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WHO urges health professionals to engage in tobacco control

31 May: World No Tobacco Day
New survey shows lack of training on tobacco cessation techniques for health- profession students

Doctor with an oral cancer patient

The World Health Organization (WHO) is encouraging health professionals to be proactive in minimizing the problems caused by tobacco addiction, consumption and exposure to tobacco smoke. As a result, this year's World No Tobacco Day on May 31st is dedicated to the important role of health professionals in tobacco control under the banner of 'Health Professionals against tobacco, action and answers'.

"Tobacco continues to be a leading global killer, with nearly five million deaths a year", notes Dr LEE Jong-wook, WHO Director-General, "The health community plays a key role in the global effort to fight this epidemic. Health professionals are on the frontline. They need the skills to help people stop smoking, and they need to lead by example, and quit tobacco use themselves."

Without additional efforts to implement solutions now, an estimated ten million tobacco-related deaths a year will occur by 2020, most of them in developing countries.

Health professionals, including doctors, dentists, pharmacists, nurses, midwives and others, are trusted sources of information and advice, and are themselves role models in matters related to health. They are in contact with a high percentage of the population and can be instrumental in helping people change their behaviour. Studies show that even brief advice from health professionals can increase tobacco abstinence rates up to 30%. Interventions for smoking cessation led by nurses have shown to increase the chance of successfully quitting smoking by up to 50%

However, data from a newly-released survey by the Canadian Public Health Association (CPHA), the Centers for Disease Control and Prevention of the U.S. Department of Health and Human Services (CDC) and WHO shows that a more systematic approach to engaging health professionals in tobacco control is needed, starting with training. The Global Health Professionals Survey was conducted among third year students in four health-related disciplines (dental, medical, nursing and pharmacy) from ten countries. Most students surveyed (between 87% and 99%) believed they should have a role in counselling patients to quit smoking. Over 90% of students across all countries (with the exception of Croatia at 72%) and disciplines think health professionals should get specific training on cessation techniques. However, as few as 5%, to a maximum of 37% of those surveyed had actually received any formal training.

Smoking prevalence among health professionals is itself often a barrier for their involvement in tobacco control. Seven out of ten countries reported cigarette smoking prevalence greater than 20%, and in 8 out of the 16 surveys, it was over 30%. Prevalence ranged between 0.5% and 47%, the lowest found among nursing students in Uganda and the highest among pharmacy students in Albania.

"It’s important for schools, public health organizations, and education officials to work together to provide health professionals with tools to reduce tobacco use among their patients," said CDC Director Dr. Julie L. Gerberding. "As we reflect on the global tobacco control accomplishments during World No Tobacco Day, we encourage all health professionals worldwide to take on their important role in informing patients about the health consequences of smoking and to assist them with quitting."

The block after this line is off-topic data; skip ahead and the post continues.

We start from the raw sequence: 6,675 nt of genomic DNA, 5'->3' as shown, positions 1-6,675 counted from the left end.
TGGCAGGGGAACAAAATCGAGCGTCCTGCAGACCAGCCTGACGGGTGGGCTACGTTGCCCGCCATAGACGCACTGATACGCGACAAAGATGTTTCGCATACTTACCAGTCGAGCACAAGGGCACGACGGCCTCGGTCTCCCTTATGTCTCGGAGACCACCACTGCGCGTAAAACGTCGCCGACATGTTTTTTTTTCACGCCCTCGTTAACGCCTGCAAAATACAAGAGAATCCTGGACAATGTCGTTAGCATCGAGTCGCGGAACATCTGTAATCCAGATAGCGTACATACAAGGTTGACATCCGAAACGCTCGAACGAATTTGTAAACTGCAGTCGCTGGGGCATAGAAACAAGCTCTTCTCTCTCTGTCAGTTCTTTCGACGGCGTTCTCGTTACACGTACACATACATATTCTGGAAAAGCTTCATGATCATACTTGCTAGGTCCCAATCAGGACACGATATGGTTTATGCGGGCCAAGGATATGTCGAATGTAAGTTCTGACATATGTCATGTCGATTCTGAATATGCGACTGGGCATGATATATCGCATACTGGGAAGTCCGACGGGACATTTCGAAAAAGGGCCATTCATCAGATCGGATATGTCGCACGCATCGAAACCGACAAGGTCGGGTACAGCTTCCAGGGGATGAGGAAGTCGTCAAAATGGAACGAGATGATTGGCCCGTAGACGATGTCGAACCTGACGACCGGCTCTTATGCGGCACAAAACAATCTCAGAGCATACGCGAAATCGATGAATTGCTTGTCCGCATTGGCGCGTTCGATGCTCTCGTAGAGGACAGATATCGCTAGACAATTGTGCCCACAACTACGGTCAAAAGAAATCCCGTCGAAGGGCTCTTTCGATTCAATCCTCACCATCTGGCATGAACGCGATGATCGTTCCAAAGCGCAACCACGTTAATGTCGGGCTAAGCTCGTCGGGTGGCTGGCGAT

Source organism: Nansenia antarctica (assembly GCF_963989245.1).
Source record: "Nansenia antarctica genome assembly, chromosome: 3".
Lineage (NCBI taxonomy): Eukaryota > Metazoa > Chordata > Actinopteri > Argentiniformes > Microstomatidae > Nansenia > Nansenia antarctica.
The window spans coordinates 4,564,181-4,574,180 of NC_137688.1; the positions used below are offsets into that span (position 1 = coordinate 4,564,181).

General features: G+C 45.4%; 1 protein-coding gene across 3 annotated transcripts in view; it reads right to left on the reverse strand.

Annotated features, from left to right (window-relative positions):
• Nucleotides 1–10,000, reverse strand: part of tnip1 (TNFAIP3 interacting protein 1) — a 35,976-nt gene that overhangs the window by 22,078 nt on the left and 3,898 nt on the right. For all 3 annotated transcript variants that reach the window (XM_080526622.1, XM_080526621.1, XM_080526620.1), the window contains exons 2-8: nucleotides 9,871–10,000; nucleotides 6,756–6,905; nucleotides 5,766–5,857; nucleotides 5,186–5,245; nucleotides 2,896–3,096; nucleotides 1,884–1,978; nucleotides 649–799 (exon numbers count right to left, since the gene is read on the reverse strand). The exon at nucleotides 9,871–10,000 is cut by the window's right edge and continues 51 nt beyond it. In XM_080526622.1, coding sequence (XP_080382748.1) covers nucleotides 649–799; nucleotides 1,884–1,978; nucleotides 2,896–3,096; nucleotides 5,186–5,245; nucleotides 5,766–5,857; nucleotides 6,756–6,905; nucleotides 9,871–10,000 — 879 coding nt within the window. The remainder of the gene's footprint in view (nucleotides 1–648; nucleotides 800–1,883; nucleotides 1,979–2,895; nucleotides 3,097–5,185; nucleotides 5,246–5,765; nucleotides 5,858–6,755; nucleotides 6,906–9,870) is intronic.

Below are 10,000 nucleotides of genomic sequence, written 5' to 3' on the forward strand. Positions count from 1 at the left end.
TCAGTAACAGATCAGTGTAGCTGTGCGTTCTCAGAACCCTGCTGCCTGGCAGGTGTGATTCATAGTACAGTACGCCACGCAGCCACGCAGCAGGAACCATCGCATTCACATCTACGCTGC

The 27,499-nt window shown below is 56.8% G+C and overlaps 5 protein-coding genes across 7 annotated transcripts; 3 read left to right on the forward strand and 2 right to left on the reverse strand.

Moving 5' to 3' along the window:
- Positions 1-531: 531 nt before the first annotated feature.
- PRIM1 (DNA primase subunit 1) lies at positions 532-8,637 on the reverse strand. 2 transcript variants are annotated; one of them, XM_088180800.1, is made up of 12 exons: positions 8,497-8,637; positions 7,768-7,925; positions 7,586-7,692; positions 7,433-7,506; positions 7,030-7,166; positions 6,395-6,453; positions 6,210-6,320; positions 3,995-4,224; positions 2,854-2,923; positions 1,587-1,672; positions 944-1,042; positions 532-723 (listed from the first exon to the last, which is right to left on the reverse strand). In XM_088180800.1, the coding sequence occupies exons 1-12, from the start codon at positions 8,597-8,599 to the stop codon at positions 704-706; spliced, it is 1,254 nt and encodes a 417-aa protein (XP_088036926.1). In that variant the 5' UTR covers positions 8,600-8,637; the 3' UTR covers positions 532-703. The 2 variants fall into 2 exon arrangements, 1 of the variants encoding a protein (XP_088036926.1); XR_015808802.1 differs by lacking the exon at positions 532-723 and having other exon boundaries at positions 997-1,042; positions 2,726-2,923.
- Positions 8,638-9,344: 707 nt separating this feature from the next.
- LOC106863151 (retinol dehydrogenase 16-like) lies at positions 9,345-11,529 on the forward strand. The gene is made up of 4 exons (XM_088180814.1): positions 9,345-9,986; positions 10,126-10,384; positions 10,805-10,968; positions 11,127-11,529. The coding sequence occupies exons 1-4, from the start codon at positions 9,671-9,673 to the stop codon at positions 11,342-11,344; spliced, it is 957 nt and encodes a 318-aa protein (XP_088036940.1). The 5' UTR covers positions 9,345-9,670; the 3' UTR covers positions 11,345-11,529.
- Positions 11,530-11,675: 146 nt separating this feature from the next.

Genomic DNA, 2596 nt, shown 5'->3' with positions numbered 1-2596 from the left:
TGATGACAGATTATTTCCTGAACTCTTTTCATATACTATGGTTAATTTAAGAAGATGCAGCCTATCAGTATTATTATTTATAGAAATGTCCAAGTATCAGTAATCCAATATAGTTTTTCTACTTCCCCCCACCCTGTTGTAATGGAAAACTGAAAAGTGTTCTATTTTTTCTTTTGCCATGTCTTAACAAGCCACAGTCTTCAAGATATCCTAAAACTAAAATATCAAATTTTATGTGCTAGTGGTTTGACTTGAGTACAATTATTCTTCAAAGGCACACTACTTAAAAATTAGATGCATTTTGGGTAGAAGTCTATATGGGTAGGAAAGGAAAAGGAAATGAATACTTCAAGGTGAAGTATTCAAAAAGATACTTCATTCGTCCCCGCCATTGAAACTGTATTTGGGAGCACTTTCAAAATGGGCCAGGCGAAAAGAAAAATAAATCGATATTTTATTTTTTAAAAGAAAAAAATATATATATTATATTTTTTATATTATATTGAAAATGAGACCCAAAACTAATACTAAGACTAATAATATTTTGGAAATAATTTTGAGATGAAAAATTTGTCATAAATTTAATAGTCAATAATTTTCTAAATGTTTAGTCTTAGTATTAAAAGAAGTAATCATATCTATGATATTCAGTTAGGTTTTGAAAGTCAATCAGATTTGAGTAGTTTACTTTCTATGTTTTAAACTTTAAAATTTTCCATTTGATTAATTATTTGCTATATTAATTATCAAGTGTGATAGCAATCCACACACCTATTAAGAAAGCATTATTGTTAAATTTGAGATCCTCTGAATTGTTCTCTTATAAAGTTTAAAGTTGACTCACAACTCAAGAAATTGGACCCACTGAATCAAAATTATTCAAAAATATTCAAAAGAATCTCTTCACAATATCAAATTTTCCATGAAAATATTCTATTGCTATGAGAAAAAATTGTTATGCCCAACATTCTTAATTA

The preamble of the WHO Framework Convention on Tobacco Control, which became a legally binding treaty on 27 February 2005, emphasizes the role of health professional bodies in efforts to include tobacco control in the public health agenda and to contribute actively to the reduction of tobacco consumption. In January 2004, during a meeting convened by WHO, several health professional associations adopted a code of practice on tobacco control that lists 14 tangible ways in which these associations can engage in tobacco control. For example, the associations and their members should act as a role model for their patients, ensure that workplaces and public facilities are smoke and tobacco-free, and support the political process of tobacco control, including support for the WHO Framework Convention on Tobacco Control among others.

World No Tobacco Day will be launched by WHO and the UK Department of Health in London on Tuesday, 31 May, 2005. Thousands of other national and local activities and celebrations are taking place around the world.

Notes to editors

Health professionals are doctors, nurses, midwives, dentists, psychologists, psychiatrists, pharmacists, chiropractors and members of other health-related professions.

The GHPS Pilot Study surveyed students from ten countries across the six WHO regions and four disciplines: Albania (dental, medical, nursing, and pharmacy), Argentina-Buenos Aires (medical), Bangladesh (dental), Croatia (medical), Egypt-Cairo (medical), Bosnia and Herzegovina (nursing), India (dental), Philippines (pharmacy), the Republic of Serbia (dental, medical, and pharmacy), and Uganda (medical and nursing).

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For more information contact:

Ms Marta Seoane
Communications officer
WHO/Tobacco Free Initiative
Telephone: +41 22 791 2489
Mobile phone: +41 79 475 5551
E-mail: seoanem@who.int

Joel London
Press Officer
CDC's Office on Smoking and Health
Atlanta (Georgia) USA
Telephone: +1 770 488 5493
E-mail: izl4@cdc.gov